Welcome to Glenn's Blog!

Here I will periodically post random thoughts and stories about what's going on in my life and the world around me. As if anyone cared. But seriously, you've found your way here, so hopefully you will enjoy at least some of what I have to say, even if you aren't entirely interested in it. At the least, it should be a good way to waste time.

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Saturday, December 29, 2018

San Francisco

It's Saturday, December 29, 2018, and I'm just back from 3 days and 2 nights - and 40 miles of walking, according to the Health app on my iPhone - in San Francisco. This morning I walked to Panera and Safeway, and I was struck by just how cold it was. It wasn't this cold in San Francisco. In San Francisco I could do a 7am walk without a jacket even, as it was easily 15 degrees warmer than it is here in Sacramento in the morning. I checked my Weather app. 35 degrees. Yikes.

As I strolled through the Fort Mason, Marina, and Fisherman's Wharf areas yesterday morning, I was struck by the dichotomy of San Francisco. It is at times serene and beautiful, at other times ugly and crazy. And noisy. But peaceful. And inspirational and disgustingly deplorable. It's basically a microcosm of American society, the good, the bad, and the ugly all rolled into one.

And I love it.

I love strolling through the streets lined with quaint shops and interesting architecture, narrow multi-story housing buildings that must cost millions. Every time I go to San Francisco I try and visit, or at least walk through, something or somewhere I haven't been. Or at least haven't been in a long, long time. On this trip I started at Ocean Beach and walked a few miles along the beach. I actually found several fully intact sand dollars, which is somewhat rare as they tend to all be cracked and broken by the time they see fit to show themselves amongst the sandy dunes. I also went through the Embarcadero, from the Ferry Building to the Marina, though that is pretty common for me to do. I enjoyed some clam chowder one night at Pier 39 while watching the bustling hordes of people, bouncing off of each other as they wander around like children lost in a candy story. Overwhelmed.

I walked up Columbus Ave through North Beach, which I hadn't really ever been to, through Washington Square Park and eventually through Chinatown and up on into Union Square. I treated myself to a movie (Mary Poppins Returns) at the Metreon AMC, an area I've never been in I think. I had lunch at the Italian Homemade Company, which I had never been to. It was good, fresh, homemade pasta (tortellini in my case). Not especially cheap, and an a somewhat informal and less than spacious seating area of rickety tables and barstools. But it somehow felt uniquely San Franciscan. I went to a couple of used book stores and bought some new treasures at great prices. I went to a comedy Club - Cobb's Comedy Club - which has the look of an old institution of the formal glory days of live entertainment. It was nice though, although being a 'party of 1" got me squished in between two tables of 20-30 year old couples. They had a surprisingly expansive food menu, and it all looked pretty tasty, though I had already eaten at the little cafe next door. And they have a two drink minimum; it occurred to me that I've never been anywhere that had a drink minimum. Not that I mind, except their drink prices were incredibly inflated. One block away there's an old sports bar that has a happy hour featuring $3 draughts and well drinks. I think that's the best drink special I've seen in San Francisco. I had a Stella. And also a $7 margarita that was quite excellent.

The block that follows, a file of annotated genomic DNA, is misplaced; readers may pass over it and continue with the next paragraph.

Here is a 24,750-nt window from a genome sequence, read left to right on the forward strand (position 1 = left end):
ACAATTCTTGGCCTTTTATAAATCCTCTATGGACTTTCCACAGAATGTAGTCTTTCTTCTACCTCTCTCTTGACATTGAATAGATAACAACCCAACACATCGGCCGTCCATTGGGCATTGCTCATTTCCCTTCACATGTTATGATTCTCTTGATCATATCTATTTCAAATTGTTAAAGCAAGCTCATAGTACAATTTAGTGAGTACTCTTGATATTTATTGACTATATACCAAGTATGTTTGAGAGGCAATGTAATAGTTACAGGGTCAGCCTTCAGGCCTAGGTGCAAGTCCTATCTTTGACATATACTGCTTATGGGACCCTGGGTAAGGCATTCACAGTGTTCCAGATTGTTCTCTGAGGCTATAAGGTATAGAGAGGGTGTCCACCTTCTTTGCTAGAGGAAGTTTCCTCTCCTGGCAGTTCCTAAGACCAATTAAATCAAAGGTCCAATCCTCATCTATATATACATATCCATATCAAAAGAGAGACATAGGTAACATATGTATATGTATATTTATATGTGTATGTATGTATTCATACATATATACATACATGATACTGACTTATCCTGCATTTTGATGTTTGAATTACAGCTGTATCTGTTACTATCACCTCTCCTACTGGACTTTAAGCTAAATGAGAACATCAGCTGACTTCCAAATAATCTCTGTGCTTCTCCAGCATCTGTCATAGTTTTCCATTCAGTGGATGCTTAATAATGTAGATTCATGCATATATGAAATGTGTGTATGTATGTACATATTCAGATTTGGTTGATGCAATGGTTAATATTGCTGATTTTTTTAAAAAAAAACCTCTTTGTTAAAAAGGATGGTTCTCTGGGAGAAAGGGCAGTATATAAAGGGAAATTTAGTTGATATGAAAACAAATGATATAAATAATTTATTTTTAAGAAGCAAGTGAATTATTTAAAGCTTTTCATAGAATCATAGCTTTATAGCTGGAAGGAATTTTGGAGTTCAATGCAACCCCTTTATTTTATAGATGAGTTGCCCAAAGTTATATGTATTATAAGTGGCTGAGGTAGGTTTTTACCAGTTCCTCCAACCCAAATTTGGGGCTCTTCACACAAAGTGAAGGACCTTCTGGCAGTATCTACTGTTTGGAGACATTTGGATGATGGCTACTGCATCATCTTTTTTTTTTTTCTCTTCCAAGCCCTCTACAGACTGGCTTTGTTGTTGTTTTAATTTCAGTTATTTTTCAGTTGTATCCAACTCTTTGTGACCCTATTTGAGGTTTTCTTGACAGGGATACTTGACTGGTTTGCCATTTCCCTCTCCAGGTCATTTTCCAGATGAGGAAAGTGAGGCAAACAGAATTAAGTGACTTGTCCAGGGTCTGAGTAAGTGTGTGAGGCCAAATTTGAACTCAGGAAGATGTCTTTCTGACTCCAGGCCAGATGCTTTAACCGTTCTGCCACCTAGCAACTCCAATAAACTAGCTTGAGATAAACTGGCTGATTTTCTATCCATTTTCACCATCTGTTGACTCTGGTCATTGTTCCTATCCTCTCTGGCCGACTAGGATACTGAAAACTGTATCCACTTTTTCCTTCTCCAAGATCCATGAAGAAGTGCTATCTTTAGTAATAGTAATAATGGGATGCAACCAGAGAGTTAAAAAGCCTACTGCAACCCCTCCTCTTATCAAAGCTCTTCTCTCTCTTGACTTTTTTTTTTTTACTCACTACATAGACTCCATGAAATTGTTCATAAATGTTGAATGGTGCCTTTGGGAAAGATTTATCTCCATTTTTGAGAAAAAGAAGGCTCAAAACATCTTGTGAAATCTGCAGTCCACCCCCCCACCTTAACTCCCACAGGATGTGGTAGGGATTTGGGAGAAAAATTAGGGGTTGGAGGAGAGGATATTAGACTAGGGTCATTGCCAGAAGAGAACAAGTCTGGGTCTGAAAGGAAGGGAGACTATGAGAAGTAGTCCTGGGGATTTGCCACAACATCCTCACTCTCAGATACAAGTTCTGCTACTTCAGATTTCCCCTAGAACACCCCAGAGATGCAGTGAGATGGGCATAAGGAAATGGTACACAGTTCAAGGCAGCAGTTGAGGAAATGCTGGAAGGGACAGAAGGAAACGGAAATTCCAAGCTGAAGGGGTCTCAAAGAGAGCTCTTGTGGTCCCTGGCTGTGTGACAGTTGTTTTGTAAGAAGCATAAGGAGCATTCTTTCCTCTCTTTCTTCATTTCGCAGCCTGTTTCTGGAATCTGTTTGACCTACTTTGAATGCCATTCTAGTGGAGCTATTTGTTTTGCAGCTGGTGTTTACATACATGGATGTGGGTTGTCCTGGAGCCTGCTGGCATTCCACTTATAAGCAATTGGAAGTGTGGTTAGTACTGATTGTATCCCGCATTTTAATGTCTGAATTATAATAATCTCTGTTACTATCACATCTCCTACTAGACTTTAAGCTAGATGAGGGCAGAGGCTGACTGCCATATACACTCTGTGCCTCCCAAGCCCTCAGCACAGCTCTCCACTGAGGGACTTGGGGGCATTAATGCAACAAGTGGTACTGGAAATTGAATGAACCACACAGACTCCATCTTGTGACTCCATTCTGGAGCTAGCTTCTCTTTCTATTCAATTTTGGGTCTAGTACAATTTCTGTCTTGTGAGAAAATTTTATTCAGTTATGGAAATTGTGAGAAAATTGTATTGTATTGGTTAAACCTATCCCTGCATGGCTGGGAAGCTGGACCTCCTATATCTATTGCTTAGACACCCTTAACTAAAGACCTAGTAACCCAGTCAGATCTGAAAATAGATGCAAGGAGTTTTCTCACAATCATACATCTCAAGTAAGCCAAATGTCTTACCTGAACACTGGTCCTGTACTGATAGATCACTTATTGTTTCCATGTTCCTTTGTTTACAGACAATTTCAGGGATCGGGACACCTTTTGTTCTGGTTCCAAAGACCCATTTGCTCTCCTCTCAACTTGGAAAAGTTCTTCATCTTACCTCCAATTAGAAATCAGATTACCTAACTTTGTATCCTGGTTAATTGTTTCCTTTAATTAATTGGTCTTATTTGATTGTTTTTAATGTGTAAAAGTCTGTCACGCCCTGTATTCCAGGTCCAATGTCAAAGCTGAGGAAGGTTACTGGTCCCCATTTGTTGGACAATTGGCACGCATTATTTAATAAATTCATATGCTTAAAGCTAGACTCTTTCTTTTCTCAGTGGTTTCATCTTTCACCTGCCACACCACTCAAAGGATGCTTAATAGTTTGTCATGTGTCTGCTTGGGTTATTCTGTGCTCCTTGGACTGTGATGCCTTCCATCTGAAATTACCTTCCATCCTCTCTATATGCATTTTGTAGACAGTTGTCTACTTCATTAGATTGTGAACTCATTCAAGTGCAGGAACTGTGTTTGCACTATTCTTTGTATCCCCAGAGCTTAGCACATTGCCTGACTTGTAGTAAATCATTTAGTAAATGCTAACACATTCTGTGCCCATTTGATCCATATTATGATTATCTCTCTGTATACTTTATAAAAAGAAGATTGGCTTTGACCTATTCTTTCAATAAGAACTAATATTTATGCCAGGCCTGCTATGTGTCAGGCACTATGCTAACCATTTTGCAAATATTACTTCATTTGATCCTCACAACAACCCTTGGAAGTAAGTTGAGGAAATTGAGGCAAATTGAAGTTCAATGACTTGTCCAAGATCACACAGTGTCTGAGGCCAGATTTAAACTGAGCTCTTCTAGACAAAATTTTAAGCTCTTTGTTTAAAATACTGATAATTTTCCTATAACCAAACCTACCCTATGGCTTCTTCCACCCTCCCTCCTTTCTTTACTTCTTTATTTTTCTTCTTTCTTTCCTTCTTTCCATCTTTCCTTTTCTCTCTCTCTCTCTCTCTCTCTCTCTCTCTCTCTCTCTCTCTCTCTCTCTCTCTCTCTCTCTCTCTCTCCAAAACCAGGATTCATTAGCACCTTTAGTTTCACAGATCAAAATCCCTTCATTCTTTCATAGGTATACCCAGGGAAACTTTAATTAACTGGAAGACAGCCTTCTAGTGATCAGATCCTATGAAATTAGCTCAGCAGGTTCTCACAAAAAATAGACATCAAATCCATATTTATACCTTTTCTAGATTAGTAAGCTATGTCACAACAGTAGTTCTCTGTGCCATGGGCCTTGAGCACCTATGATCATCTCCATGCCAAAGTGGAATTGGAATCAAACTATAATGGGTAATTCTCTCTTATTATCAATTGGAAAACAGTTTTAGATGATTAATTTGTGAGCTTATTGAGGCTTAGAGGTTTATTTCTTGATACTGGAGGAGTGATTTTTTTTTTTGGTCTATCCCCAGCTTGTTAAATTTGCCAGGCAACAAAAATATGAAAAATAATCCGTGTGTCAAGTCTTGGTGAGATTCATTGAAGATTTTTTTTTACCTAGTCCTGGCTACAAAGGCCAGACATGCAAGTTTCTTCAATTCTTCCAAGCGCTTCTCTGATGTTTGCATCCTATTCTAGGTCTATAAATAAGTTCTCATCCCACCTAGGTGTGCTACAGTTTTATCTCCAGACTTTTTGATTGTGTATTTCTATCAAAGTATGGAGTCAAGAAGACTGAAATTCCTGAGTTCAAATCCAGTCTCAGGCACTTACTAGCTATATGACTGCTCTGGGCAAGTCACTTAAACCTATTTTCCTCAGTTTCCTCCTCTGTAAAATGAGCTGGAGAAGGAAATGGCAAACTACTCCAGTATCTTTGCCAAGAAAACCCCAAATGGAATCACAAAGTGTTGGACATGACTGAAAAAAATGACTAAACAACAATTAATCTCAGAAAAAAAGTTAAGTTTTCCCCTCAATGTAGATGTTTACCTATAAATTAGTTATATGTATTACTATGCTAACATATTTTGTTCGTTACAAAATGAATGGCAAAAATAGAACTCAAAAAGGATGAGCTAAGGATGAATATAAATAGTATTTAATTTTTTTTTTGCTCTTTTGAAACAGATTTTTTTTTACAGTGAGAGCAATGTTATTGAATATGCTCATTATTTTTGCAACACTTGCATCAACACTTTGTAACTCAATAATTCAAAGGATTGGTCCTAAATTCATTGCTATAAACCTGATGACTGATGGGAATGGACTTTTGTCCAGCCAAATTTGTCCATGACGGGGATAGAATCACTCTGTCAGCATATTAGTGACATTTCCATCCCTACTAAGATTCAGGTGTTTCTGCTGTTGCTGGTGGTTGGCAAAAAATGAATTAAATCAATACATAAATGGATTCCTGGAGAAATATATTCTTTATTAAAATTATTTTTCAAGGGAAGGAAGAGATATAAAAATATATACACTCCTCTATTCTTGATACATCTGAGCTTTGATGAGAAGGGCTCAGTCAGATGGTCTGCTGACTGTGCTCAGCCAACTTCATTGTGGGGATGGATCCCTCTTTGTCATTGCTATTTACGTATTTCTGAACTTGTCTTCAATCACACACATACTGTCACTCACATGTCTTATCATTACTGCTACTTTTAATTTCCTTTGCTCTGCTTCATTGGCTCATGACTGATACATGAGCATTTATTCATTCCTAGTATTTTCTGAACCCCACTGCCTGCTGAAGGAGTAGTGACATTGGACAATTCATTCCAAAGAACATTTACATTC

And of course what trip wouldn't end correctly without a trip to Ghirardelli Square? I had my staple of a Nob Hill Chill. The guy who made it filled it a bit short, about 3/4" from the top. When I made a remark about it being a little short, he tried to tell me that's "how they're made" and that I "could have whip cream if I want". No, sir, that's not how they're made. Not usually. But I let it go and went on my way, and enjoyed the drink whilst sitting by the bay and watching the waves lap up against the shore. And I thought to myself, in the words of Kurt Vonnegut (or rather his uncle Alex Vonnegut), "If this isn't nice, what is?"

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